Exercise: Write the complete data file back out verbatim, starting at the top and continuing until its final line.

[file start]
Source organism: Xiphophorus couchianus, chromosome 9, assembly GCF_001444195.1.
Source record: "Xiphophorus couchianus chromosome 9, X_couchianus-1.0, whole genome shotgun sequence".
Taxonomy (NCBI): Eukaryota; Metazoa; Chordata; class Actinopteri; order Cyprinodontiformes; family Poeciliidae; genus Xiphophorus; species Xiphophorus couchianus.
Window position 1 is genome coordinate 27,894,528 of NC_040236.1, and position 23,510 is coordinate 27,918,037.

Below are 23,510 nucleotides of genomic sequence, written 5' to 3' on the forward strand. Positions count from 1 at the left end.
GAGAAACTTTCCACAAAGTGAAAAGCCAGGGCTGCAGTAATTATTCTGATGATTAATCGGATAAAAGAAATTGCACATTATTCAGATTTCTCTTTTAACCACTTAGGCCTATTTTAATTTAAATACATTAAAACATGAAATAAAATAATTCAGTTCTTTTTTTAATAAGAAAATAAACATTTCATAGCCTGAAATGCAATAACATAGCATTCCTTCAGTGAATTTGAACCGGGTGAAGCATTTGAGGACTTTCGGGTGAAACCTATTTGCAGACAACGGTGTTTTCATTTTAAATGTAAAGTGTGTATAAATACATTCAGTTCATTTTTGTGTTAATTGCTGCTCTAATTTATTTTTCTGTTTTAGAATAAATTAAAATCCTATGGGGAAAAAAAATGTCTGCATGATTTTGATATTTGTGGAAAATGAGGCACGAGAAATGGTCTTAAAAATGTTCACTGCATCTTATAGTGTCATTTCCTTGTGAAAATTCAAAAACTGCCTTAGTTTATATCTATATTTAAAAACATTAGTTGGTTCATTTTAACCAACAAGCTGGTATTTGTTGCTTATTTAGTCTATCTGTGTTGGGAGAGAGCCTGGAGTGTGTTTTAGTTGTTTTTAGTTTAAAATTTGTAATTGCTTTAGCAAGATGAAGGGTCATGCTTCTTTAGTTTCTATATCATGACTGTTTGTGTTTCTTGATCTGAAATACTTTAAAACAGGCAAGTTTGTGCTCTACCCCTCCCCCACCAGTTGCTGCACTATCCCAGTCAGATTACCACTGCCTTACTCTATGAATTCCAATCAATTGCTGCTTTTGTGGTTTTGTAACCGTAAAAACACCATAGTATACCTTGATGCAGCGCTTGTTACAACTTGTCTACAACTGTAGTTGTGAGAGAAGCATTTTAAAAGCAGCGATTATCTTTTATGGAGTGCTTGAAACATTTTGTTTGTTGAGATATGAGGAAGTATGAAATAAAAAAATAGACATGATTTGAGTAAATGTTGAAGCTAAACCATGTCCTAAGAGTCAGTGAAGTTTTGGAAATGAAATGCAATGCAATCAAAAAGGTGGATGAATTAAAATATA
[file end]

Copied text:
Source organism: Xiphophorus couchianus, chromosome 9, assembly GCF_001444195.1.
Source record: "Xiphophorus couchianus chromosome 9, X_couchianus-1.0, whole genome shotgun sequence".
Taxonomy (NCBI): Eukaryota; Metazoa; Chordata; class Actinopteri; order Cyprinodontiformes; family Poeciliidae; genus Xiphophorus; species Xiphophorus couchianus.
Window position 1 is genome coordinate 27,894,528 of NC_040236.1, and position 23,510 is coordinate 27,918,037.

Below are 23,510 nucleotides of genomic sequence, written 5' to 3' on the forward strand. Positions count from 1 at the left end.
GAGAAACTTTCCACAAAGTGAAAAGCCAGGGCTGCAGTAATTATTCTGATGATTAATCGGATAAAAGAAATTGCACATTATTCAGATTTCTCTTTTAACCACTTAGGCCTATTTTAATTTAAATACATTAAAACATGAAATAAAATAATTCAGTTCTTTTTTTAATAAGAAAATAAACATTTCATAGCCTGAAATGCAATAACATAGCATTCCTTCAGTGAATTTGAACCGGGTGAAGCATTTGAGGACTTTCGGGTGAAACCTATTTGCAGACAACGGTGTTTTCATTTTAAATGTAAAGTGTGTATAAATACATTCAGTTCATTTTTGTGTTAATTGCTGCTCTAATTTATTTTTCTGTTTTAGAATAAATTAAAATCCTATGGGGAAAAAAAATGTCTGCATGATTTTGATATTTGTGGAAAATGAGGCACGAGAAATGGTCTTAAAAATGTTCACTGCATCTTATAGTGTCATTTCCTTGTGAAAATTCAAAAACTGCCTTAGTTTATATCTATATTTAAAAACATTAGTTGGTTCATTTTAACCAACAAGCTGGTATTTGTTGCTTATTTAGTCTATCTGTGTTGGGAGAGAGCCTGGAGTGTGTTTTAGTTGTTTTTAGTTTAAAATTTGTAATTGCTTTAGCAAGATGAAGGGTCATGCTTCTTTAGTTTCTATATCATGACTGTTTGTGTTTCTTGATCTGAAATACTTTAAAACAGGCAAGTTTGTGCTCTACCCCTCCCCCACCAGTTGCTGCACTATCCCAGTCAGATTACCACTGCCTTACTCTATGAATTCCAATCAATTGCTGCTTTTGTGGTTTTGTAACCGTAAAAACACCATAGTATACCTTGATGCAGCGCTTGTTACAACTTGTCTACAACTGTAGTTGTGAGAGAAGCATTTTAAAAGCAGCGATTATCTTTTATGGAGTGCTTGAAACATTTTGTTTGTTGAGATATGAGGAAGTATGAAATAAAAAAATAGACATGATTTGAGTAAATGTTGAAGCTAAACCATGTCCTAAGAGTCAGTGAAGTTTTGGAAATGAAATGCAATGCAATCAAAAAGGTGGATGAATTAAAATATA